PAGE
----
5. Thanks Ilan! This was a bit more complex than what i’m used to cooking but wow it was worth it! So delicious, me and the kids were in heaven. Only recently found your site so will be going through more recipes soon!

  6. I love entremets! Thank you so very much for sharing your wonderful recipe. Very few people will share their recipe for some reason so you have a friend for life. I found this lovely cake and made it for my family for Thanksgiving. Then I shared your blog with everyone too. You made my dinner table beautiful and my family well pleased with dessert. It means so much to me. Again many thanks for sharing your wonderful recipes and the stories with them.

  7. I love the way you write and describe your temptingly delishous deserts. And the use of. ” anywho” !! Keep at it and enliven this diabetics taste buds!

    • Good question. I’m not sure.. I was following Bachour’s instructions. If you try it without the cooling period please let us know how it works out!

  8. Just made this recipe (exactly as printed) and it was a HUGE hit!! Gave some to a friend and he said “next time bring more!!!” Excellent dessert, well worth the time to make it.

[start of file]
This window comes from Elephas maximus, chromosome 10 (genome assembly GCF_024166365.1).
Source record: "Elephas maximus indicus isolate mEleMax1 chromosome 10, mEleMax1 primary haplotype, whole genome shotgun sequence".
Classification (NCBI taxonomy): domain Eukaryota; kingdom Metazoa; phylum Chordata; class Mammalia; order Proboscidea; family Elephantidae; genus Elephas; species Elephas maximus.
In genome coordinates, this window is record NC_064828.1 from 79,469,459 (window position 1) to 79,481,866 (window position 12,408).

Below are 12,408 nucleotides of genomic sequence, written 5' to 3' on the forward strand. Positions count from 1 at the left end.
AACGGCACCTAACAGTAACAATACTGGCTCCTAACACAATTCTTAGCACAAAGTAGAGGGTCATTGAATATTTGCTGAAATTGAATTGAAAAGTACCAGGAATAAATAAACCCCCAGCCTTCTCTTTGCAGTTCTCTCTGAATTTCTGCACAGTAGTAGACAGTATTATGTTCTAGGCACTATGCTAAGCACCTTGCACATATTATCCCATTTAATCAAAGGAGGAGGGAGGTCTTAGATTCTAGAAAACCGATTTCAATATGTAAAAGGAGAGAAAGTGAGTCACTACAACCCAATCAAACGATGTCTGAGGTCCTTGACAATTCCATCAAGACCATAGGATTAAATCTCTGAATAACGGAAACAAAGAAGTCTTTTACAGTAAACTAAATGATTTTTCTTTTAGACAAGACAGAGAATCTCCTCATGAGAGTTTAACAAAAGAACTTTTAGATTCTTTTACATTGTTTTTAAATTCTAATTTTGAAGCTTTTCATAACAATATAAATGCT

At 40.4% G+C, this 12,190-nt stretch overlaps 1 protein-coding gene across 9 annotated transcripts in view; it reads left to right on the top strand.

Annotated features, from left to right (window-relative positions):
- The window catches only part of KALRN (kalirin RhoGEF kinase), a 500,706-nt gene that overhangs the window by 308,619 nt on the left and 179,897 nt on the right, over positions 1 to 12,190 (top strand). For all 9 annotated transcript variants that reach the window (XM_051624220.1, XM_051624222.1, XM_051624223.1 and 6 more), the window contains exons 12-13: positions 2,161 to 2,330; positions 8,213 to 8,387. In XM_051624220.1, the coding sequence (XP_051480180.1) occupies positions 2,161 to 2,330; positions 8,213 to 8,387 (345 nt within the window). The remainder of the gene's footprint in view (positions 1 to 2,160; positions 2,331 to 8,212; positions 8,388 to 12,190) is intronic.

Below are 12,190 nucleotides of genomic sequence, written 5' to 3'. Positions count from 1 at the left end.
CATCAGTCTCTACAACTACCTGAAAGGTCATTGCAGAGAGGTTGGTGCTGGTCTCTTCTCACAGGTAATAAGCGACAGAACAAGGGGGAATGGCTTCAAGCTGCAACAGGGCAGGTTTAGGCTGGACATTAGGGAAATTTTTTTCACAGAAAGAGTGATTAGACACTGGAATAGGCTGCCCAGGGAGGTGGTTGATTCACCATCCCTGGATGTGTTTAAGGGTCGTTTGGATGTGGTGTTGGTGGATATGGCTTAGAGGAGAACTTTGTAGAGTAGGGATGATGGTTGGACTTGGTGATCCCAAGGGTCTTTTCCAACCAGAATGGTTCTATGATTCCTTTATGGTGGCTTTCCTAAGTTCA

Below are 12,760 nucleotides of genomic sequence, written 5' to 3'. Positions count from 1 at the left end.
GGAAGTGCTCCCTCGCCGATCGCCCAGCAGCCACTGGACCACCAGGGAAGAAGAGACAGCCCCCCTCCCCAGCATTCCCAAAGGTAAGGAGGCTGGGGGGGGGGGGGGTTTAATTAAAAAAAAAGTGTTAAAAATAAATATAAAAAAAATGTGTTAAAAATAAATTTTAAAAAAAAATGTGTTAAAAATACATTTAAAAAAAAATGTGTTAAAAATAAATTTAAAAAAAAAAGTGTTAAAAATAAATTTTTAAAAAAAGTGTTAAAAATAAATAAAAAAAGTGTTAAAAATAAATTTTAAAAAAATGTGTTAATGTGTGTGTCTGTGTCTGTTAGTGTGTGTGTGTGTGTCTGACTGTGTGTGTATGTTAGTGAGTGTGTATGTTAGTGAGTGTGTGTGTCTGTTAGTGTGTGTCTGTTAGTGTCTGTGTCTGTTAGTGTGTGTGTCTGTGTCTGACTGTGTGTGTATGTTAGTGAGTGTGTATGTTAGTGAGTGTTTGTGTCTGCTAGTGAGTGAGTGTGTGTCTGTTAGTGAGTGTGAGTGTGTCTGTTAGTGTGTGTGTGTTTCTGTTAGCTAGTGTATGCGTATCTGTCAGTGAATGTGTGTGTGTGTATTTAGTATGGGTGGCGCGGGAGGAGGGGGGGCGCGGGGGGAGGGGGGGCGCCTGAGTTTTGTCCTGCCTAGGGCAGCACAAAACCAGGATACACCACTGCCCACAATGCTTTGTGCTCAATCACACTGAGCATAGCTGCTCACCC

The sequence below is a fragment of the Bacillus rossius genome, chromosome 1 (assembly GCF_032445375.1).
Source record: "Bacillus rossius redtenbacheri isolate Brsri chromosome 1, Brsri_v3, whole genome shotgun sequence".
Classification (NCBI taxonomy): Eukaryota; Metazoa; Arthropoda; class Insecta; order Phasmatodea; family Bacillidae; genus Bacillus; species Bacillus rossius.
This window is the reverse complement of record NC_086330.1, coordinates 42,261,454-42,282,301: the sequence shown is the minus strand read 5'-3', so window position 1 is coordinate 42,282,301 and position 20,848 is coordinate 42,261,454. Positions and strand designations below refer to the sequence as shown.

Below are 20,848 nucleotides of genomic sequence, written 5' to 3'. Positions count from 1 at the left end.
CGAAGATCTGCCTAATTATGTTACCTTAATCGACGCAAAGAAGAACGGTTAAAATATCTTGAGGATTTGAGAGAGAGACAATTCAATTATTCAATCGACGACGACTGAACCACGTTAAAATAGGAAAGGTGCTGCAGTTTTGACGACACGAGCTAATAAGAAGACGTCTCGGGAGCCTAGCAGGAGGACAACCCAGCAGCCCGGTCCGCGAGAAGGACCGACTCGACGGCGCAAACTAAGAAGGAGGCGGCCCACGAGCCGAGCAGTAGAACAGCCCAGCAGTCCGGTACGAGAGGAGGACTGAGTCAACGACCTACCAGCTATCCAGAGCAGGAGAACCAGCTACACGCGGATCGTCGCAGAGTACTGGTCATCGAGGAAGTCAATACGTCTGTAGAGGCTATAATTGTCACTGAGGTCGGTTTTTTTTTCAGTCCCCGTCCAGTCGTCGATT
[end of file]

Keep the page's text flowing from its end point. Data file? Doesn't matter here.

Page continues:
9. Hi
    lovely recipe. i think the flavors are wonderful and compliment each other beautifully.

    What is the size of your pan? can this be made in a 9in round pan? If so, will the ingredients be sufficient to fill a 9′ cake?

    Thank you

  10. Does this cake assemble better in a cake ring or would a springform pan without the base do just as good a job? And if I can use the springform, would I need to do anything different to get a nice finish?
    Thanks :)

    • Works better in a cake ring, but should still work in a springform pan! Same process. Ideally use a springform pan that has thin sides so it would be easier to remove the cake with heat.

  11. Can I use a condensed milk instead of whipping cream for the glaze? I am trying to achieve a shiny finish rather than matte (based on your picture).
    Also, I have an 8″ round cake ring instead of cake square. Do I need to convert the measurement?

    Thanks in advance!!